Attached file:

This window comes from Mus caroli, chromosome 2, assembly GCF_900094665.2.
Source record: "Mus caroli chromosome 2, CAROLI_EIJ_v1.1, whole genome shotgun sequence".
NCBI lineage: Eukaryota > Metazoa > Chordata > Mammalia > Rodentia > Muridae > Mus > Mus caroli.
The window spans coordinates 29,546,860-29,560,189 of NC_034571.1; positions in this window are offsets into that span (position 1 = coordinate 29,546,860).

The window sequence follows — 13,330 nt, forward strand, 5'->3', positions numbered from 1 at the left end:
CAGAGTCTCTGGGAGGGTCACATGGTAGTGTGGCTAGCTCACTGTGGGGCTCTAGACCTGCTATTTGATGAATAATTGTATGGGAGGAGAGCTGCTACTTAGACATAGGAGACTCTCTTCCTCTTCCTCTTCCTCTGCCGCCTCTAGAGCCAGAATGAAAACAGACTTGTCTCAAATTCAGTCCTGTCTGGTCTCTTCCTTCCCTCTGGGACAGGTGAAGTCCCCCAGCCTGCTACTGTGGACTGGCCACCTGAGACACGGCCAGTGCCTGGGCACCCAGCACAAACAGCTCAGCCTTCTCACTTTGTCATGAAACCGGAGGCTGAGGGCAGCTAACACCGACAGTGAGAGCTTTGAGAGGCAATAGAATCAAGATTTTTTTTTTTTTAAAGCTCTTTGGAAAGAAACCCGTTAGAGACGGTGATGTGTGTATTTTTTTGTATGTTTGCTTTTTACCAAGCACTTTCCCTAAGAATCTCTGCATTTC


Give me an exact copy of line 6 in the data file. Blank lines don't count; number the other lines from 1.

CAGAGTCTCTGGGAGGGTCACATGGTAGTGTGGCTAGCTCACTGTGGGGCTCTAGACCTGCTATTTGATGAATAATTGTATGGGAGGAGAGCTGCTACTTAGACATAGGAGACTCTCTTCCTCTTCCTCTTCCTCTGCCGCCTCTAGAGCCAGAATGAAAACAGACTTGTCTCAAATTCAGTCCTGTCTGGTCTCTTCCTTCCCTCTGGGACAGGTGAAGTCCCCCAGCCTGCTACTGTGGACTGGCCACCTGAGACACGGCCAGTGCCTGGGCACCCAGCACAAACAGCTCAGCCTTCTCACTTTGTCATGAAACCGGAGGCTGAGGGCAGCTAACACCGACAGTGAGAGCTTTGAGAGGCAATAGAATCAAGATTTTTTTTTTTTTAAAGCTCTTTGGAAAGAAACCCGTTAGAGACGGTGATGTGTGTATTTTTTTGTATGTTTGCTTTTTACCAAGCACTTTCCCTAAGAATCTCTGCATTTC